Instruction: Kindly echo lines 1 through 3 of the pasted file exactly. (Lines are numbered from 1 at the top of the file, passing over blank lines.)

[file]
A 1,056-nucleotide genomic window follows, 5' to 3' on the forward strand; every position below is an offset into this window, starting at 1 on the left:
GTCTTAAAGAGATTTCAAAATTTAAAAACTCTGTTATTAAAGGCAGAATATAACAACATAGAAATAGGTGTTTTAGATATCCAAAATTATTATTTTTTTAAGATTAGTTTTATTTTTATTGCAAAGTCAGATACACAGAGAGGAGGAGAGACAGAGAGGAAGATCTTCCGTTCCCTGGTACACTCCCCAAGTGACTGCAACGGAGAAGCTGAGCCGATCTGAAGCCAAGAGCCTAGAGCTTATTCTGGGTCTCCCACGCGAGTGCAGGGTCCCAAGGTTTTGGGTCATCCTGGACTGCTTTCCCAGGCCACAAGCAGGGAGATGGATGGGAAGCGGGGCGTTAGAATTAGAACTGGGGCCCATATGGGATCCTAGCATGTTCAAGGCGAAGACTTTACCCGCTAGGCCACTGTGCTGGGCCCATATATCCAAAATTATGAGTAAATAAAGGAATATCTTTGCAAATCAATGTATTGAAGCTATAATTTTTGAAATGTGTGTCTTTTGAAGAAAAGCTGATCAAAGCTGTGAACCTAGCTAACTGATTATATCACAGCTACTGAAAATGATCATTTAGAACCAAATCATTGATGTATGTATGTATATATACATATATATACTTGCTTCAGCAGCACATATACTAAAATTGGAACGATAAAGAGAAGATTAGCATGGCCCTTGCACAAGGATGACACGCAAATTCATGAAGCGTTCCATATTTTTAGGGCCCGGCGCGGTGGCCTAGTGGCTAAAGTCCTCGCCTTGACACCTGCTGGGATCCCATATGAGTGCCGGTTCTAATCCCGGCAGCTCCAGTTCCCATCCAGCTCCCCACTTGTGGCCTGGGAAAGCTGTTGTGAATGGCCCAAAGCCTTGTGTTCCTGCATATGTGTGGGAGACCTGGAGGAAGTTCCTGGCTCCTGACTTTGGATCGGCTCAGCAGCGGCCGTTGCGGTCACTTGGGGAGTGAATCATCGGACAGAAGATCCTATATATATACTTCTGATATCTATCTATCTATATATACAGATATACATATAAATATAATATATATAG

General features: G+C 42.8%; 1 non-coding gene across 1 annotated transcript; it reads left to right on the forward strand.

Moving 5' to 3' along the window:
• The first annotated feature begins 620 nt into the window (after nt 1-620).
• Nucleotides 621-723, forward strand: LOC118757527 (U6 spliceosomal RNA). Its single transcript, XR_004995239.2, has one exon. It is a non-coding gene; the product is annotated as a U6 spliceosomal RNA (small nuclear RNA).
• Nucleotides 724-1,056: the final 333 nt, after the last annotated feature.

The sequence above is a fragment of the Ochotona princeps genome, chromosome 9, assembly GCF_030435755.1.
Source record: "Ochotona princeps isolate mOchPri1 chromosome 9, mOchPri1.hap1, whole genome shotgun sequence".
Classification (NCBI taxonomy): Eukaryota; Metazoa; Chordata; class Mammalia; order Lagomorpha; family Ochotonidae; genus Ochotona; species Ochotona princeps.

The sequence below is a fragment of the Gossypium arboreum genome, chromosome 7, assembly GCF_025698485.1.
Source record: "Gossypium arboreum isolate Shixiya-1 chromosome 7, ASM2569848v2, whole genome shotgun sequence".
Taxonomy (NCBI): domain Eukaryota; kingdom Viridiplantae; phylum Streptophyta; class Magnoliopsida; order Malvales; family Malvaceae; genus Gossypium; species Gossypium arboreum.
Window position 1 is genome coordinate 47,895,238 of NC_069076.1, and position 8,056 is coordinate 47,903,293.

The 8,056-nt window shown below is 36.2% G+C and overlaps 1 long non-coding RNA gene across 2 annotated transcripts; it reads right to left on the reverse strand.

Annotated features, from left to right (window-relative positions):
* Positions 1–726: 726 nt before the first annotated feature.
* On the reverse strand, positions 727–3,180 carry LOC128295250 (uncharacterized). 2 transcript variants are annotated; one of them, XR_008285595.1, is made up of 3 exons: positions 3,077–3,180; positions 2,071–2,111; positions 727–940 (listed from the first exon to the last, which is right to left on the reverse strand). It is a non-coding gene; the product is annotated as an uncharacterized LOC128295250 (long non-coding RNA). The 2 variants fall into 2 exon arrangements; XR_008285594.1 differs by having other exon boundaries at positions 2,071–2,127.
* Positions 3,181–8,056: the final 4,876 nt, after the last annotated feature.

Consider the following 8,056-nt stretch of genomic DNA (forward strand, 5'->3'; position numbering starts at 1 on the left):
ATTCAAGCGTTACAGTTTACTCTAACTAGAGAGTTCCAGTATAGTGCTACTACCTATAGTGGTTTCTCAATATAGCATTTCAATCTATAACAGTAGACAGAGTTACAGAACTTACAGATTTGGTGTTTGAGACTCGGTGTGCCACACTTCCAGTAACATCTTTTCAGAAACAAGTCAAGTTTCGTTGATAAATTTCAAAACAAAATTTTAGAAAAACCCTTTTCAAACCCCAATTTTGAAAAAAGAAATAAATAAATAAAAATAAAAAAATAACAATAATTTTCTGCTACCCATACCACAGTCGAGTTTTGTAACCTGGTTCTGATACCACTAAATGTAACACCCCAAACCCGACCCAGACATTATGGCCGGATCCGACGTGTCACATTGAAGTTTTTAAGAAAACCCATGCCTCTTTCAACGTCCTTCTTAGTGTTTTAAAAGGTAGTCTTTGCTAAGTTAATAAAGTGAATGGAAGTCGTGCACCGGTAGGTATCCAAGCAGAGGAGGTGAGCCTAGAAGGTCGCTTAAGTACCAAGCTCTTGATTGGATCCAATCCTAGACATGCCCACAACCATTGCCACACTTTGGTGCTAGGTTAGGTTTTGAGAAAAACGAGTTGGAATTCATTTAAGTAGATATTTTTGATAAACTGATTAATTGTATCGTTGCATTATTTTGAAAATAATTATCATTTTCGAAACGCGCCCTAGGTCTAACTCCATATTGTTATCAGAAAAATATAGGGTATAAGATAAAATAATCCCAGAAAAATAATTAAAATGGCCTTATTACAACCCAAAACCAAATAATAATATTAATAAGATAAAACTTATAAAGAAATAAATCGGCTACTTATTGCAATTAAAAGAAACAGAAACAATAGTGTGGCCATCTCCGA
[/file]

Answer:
A 1,056-nucleotide genomic window follows, 5' to 3' on the forward strand; every position below is an offset into this window, starting at 1 on the left:
GTCTTAAAGAGATTTCAAAATTTAAAAACTCTGTTATTAAAGGCAGAATATAACAACATAGAAATAGGTGTTTTAGATATCCAAAATTATTATTTTTTTAAGATTAGTTTTATTTTTATTGCAAAGTCAGATACACAGAGAGGAGGAGAGACAGAGAGGAAGATCTTCCGTTCCCTGGTACACTCCCCAAGTGACTGCAACGGAGAAGCTGAGCCGATCTGAAGCCAAGAGCCTAGAGCTTATTCTGGGTCTCCCACGCGAGTGCAGGGTCCCAAGGTTTTGGGTCATCCTGGACTGCTTTCCCAGGCCACAAGCAGGGAGATGGATGGGAAGCGGGGCGTTAGAATTAGAACTGGGGCCCATATGGGATCCTAGCATGTTCAAGGCGAAGACTTTACCCGCTAGGCCACTGTGCTGGGCCCATATATCCAAAATTATGAGTAAATAAAGGAATATCTTTGCAAATCAATGTATTGAAGCTATAATTTTTGAAATGTGTGTCTTTTGAAGAAAAGCTGATCAAAGCTGTGAACCTAGCTAACTGATTATATCACAGCTACTGAAAATGATCATTTAGAACCAAATCATTGATGTATGTATGTATATATACATATATATACTTGCTTCAGCAGCACATATACTAAAATTGGAACGATAAAGAGAAGATTAGCATGGCCCTTGCACAAGGATGACACGCAAATTCATGAAGCGTTCCATATTTTTAGGGCCCGGCGCGGTGGCCTAGTGGCTAAAGTCCTCGCCTTGACACCTGCTGGGATCCCATATGAGTGCCGGTTCTAATCCCGGCAGCTCCAGTTCCCATCCAGCTCCCCACTTGTGGCCTGGGAAAGCTGTTGTGAATGGCCCAAAGCCTTGTGTTCCTGCATATGTGTGGGAGACCTGGAGGAAGTTCCTGGCTCCTGACTTTGGATCGGCTCAGCAGCGGCCGTTGCGGTCACTTGGGGAGTGAATCATCGGACAGAAGATCCTATATATATACTTCTGATATCTATCTATCTATATATACAGATATACATATAAATATAATATATATAG

General features: G+C 42.8%; 1 non-coding gene across 1 annotated transcript; it reads left to right on the forward strand.